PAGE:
Rainbow chase that ends nowhere

Kenneth Cheng Chee Kin

With the opposition ready to pounce at the first chance to play the religion card, the government cannot be seen to be tolerant of the LBGT lifestyle. – EPA pic, May 28, 2023.

WE were told that among the credentials of Prime Minister Anwar Ibrahim was the global recognition he had earned, which would lift Malaysia onto the international stage.

And here he is making international headlines once again as the leader of a government that confiscates watches.

The raids on Swatch has made news on international media such as The Guardian, Aljazeera, and Reuters.

Observers might have been surprised that a government led by a pro-reform prime minister could have taken such a sharp right turn but the reality is that this is an administration that has a trust deficit with a large part of rural Malays.

It is not unexpected that the government should not be able to protect the the LGBT movement, to which many Malaysians remain steadfastly opposed.

With Perikatan Nasional ready to pounce at any chance to play the religion card, the government will surely face a political backlash if it should speak of empathy and tolerance for the LGBT community.  

However, the government is also making a huge mistake if it thinks that seizing Pride watches will gain it favour with the Malays and help it to win the elections in six states.

The crackdown on Pride merchandise may not have the desired effect of shoring up Malay support or the government’s Islamic credentials.

At best, the raids are seen as a signal to the conservatives that the government will not tolerate the LGBT lifestyle. But this form of appeasement is also counterproductive to a government that has professed to be progressive.

At worst, by demonising the sexual minorities, Anwar’s government is at risk of being perceived as intolerant and illiberal among by the Pakatan Harapan supporters who have consistently delivered the votes.

There is a Chinese saying that you cannot satisfy both your brother and sister-in-law and this is the precarious situation that the government has gotten itself into.

PH is now caught between realising its reform promise, which had secured for the coalition the strongholds of Penang and Selangor, and trying to win the votes of the rural Malays that it needs for stablity. 

It is clear which way the government has chosen to go, and it is to the detriment of the progressive supporters of PH.

Anwar must not forget that his first statement as prime minister was to promise Malaysians that no one would be marginalised on his watch. It was a speech that hearted many people who had been dispirited by political instability and the cost-of-living crisis.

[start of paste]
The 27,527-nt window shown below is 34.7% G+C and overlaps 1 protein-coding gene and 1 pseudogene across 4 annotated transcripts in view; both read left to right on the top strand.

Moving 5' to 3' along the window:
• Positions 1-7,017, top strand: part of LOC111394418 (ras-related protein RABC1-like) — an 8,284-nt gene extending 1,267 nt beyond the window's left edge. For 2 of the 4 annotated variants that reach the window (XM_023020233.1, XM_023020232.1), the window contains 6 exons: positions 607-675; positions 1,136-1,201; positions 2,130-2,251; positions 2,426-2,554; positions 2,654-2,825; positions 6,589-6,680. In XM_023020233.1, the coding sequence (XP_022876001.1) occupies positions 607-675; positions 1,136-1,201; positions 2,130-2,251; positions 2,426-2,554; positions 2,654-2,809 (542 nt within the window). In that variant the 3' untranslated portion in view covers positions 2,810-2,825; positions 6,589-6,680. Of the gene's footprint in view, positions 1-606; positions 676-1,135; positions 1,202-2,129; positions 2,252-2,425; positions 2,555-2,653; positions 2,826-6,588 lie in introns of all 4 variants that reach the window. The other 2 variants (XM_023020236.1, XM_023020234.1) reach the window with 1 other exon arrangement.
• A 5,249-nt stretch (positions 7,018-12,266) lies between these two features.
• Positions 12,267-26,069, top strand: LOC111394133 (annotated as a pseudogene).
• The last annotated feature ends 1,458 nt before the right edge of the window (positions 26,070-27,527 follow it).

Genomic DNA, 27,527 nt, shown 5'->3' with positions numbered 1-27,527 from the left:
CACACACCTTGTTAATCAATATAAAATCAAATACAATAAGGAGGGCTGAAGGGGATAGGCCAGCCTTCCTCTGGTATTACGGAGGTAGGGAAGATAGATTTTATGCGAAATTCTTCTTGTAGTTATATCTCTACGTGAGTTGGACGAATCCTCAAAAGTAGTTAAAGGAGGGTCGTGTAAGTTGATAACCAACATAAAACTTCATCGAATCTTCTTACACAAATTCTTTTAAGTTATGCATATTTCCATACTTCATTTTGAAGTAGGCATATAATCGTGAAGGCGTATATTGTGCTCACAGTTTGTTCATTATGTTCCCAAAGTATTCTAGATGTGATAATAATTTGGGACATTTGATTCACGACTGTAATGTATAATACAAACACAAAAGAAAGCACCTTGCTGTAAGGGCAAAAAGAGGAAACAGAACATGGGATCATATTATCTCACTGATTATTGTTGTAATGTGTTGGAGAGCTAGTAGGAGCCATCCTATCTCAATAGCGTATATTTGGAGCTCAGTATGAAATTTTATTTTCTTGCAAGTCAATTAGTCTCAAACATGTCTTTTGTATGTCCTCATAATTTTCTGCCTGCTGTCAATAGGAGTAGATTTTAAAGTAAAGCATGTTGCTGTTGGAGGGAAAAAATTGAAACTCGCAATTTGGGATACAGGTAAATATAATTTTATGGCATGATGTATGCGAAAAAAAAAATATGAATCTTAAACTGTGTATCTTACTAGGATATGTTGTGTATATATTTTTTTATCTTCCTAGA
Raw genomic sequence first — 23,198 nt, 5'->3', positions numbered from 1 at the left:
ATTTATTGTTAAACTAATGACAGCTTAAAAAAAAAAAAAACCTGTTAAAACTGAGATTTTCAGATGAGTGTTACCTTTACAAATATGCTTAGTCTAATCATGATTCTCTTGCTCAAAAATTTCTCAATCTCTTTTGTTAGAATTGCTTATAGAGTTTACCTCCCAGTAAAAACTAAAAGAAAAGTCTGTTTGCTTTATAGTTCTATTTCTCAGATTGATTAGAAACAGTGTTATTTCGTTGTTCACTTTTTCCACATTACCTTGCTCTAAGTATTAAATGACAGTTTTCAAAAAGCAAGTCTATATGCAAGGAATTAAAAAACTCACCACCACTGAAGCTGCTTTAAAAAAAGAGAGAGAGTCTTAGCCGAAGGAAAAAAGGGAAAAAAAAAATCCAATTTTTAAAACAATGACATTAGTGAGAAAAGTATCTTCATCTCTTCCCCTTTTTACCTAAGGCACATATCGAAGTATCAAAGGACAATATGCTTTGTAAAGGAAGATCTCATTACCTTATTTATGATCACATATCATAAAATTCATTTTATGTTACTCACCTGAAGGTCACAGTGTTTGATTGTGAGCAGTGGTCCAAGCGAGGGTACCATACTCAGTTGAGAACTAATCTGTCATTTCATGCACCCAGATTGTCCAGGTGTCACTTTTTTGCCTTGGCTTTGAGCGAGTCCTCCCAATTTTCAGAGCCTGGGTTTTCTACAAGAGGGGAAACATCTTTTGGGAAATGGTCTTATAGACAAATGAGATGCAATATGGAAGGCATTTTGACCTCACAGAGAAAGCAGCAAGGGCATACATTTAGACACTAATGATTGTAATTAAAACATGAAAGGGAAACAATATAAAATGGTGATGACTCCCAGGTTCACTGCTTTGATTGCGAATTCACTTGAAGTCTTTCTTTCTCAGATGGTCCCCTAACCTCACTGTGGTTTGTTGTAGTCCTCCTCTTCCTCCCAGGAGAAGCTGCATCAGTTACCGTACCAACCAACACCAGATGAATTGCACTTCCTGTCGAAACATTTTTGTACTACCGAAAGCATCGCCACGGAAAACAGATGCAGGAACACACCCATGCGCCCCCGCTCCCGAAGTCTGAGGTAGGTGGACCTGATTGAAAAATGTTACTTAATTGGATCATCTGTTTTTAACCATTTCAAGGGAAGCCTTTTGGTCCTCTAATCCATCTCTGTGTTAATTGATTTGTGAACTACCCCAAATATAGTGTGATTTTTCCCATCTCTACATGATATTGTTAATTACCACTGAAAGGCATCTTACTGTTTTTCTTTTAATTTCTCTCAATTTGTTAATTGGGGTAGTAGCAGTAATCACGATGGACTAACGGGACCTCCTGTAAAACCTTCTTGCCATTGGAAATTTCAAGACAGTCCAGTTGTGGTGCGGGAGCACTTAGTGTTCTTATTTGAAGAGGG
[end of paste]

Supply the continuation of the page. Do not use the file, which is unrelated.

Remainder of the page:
The prime minister must be reminded that LGBT folk are also Malaysians and that they are marginalised and used as punching bags for political purposes.

Malaysians have contrasting opinions about the LGBT ideology, which remains a political hot potato. Nevertheless, a person’s private lifestyle should not be subject to a state crackdown and demonisation.

We have seen that the crackdown on Pride watches is indirectly fuelling further discrimination with PN lawmakers calling LGBT people mentally ill.

Again, the government is caught in an awkward position. It cannot disprove this patently false theory and has no choice but to remain silent.

Most of all, the government must realise that it cannot appease everyone and that only weak leaders would try to do that.

It has been more than six months since Anwar has taken charge but the government has yet to offer an overarching economic or reform policy..

The adminstration has also failed to pass or amend any major laws to speak of.

Instead, the only headlines we are seeing are mostly for good Malay and Muslim optics that Anwar is desperate for.

This is not the mark of a convincing and formidable government.

And no number of raids on lifestyle merchandises will win it new votes. – May 28, 2023.

* Kenneth Cheng has always been interested in the interplay between human rights and government but more importantly he is a father of two cats, Tangyuan and Toufu. When he is not attending to his feline matters, he is most likely reading books about politics and human rights or playing video games. He is a firm believer in the dictum “power concedes nothing without a demand. It never did and it never will”.

* This is the opinion of the writer or publication and does not necessarily represent the views of The Malaysian Insight. Article may be edited for brevity and clarity.

Sign up or sign in here to comment.